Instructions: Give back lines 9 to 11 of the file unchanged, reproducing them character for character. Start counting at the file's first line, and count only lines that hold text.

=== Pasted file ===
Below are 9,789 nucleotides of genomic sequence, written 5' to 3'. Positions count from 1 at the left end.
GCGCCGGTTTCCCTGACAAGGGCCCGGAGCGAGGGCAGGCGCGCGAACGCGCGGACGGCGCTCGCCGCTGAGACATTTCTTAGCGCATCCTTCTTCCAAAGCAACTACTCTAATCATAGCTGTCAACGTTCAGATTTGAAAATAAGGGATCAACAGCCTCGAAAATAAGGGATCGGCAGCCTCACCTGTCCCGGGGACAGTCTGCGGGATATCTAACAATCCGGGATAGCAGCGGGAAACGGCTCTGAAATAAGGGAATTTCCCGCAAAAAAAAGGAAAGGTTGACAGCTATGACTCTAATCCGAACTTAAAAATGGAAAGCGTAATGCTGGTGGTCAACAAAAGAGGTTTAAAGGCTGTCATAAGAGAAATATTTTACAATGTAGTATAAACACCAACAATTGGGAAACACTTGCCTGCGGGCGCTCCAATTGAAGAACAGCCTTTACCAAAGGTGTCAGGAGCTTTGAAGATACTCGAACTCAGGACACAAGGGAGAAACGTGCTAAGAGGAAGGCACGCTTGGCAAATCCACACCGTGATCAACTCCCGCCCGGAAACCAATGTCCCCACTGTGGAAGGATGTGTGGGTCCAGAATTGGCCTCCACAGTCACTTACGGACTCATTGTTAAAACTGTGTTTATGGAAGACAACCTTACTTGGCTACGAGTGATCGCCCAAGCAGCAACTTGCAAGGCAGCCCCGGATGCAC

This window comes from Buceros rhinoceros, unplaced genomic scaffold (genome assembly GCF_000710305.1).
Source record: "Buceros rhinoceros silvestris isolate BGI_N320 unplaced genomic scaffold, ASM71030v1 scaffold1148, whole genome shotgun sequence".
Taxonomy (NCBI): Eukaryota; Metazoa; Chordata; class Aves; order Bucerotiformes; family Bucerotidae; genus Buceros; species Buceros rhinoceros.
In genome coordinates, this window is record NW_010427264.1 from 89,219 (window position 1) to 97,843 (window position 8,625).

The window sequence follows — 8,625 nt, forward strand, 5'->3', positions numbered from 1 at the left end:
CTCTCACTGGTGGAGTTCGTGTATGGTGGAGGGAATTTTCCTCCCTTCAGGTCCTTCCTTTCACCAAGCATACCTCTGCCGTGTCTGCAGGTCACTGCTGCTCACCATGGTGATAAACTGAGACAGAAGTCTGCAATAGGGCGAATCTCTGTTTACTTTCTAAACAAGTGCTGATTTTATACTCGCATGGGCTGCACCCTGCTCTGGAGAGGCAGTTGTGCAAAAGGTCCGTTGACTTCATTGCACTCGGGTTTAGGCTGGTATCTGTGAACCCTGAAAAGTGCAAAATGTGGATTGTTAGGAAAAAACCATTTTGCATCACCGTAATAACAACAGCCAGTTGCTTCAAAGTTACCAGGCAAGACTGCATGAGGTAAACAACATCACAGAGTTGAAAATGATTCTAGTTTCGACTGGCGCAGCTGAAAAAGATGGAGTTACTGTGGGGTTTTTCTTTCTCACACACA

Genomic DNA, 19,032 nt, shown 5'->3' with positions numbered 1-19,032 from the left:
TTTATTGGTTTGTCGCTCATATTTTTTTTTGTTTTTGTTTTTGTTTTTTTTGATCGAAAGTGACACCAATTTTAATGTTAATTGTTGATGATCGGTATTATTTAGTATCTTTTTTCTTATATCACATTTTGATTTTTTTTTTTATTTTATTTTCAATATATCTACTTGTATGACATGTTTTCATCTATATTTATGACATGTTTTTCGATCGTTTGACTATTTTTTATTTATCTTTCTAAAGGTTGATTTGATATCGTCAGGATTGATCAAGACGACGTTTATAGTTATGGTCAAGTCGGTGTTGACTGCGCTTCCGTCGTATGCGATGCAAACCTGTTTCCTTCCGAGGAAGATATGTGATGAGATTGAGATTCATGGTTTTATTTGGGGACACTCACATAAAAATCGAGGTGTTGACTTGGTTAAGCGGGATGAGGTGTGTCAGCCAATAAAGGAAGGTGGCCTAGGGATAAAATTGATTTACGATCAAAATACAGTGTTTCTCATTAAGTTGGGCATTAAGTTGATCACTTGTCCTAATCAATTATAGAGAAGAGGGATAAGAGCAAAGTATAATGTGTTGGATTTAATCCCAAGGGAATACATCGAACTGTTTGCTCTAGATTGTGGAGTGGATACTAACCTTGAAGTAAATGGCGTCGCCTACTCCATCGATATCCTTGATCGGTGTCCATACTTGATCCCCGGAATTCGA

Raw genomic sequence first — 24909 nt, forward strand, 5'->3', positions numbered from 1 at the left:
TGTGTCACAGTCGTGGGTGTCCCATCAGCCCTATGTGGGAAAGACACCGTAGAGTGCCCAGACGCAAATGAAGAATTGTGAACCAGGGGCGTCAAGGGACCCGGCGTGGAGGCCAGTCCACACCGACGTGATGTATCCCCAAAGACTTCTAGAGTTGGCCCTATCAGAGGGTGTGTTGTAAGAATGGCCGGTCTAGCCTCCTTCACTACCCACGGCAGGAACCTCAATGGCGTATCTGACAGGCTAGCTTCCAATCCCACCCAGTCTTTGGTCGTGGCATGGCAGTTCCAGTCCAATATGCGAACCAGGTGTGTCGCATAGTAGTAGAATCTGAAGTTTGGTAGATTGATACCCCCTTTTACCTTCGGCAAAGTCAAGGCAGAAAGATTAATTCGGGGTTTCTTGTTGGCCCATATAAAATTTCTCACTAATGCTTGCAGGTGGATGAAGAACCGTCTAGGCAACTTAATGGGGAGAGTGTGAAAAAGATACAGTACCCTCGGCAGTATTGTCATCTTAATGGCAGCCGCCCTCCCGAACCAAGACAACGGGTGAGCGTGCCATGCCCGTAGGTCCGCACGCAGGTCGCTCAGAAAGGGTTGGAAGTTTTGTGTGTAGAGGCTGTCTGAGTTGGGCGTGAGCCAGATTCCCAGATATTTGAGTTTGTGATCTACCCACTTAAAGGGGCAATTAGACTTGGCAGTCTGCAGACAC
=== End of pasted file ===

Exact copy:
Genomic DNA, 19,032 nt, shown 5'->3' with positions numbered 1-19,032 from the left:
TTTATTGGTTTGTCGCTCATATTTTTTTTTGTTTTTGTTTTTGTTTTTTTTGATCGAAAGTGACACCAATTTTAATGTTAATTGTTGATGATCGGTATTATTTAGTATCTTTTTTCTTATATCACATTTTGATTTTTTTTTTTATTTTATTTTCAATATATCTACTTGTATGACATGTTTTCATCTATATTTATGACATGTTTTTCGATCGTTTGACTATTTTTTATTTATCTTTCTAAAGGTTGATTTGATATCGTCAGGATTGATCAAGACGACGTTTATAGTTATGGTCAAGTCGGTGTTGACTGCGCTTCCGTCGTATGCGATGCAAACCTGTTTCCTTCCGAGGAAGATATGTGATGAGATTGAGATTCATGGTTTTATTTGGGGACACTCACATAAAAATCGAGGTGTTGACTTGGTTAAGCGGGATGAGGTGTGTCAGCCAATAAAGGAAGGTGGCCTAGGGATAAAATTGATTTACGATCAAAATACAGTGTTTCTCATTAAGTTGGGCATTAAGTTGATCACTTGTCCTAATCAATTATAGAGAAGAGGGATAAGAGCAAAGTATAATGTGTTGGATTTAATCCCAAGGGAATACATCGAACTGTTTGCTCTAGATTGTGGAGTGGATACTAACCTTGAAGTAAATGGCGTCGCCTACTCCATCGATATCCTTGATCGGTGTCCATACTTGATCCCCGGAATTCGA

Raw genomic sequence first — 24909 nt, forward strand, 5'->3', positions numbered from 1 at the left: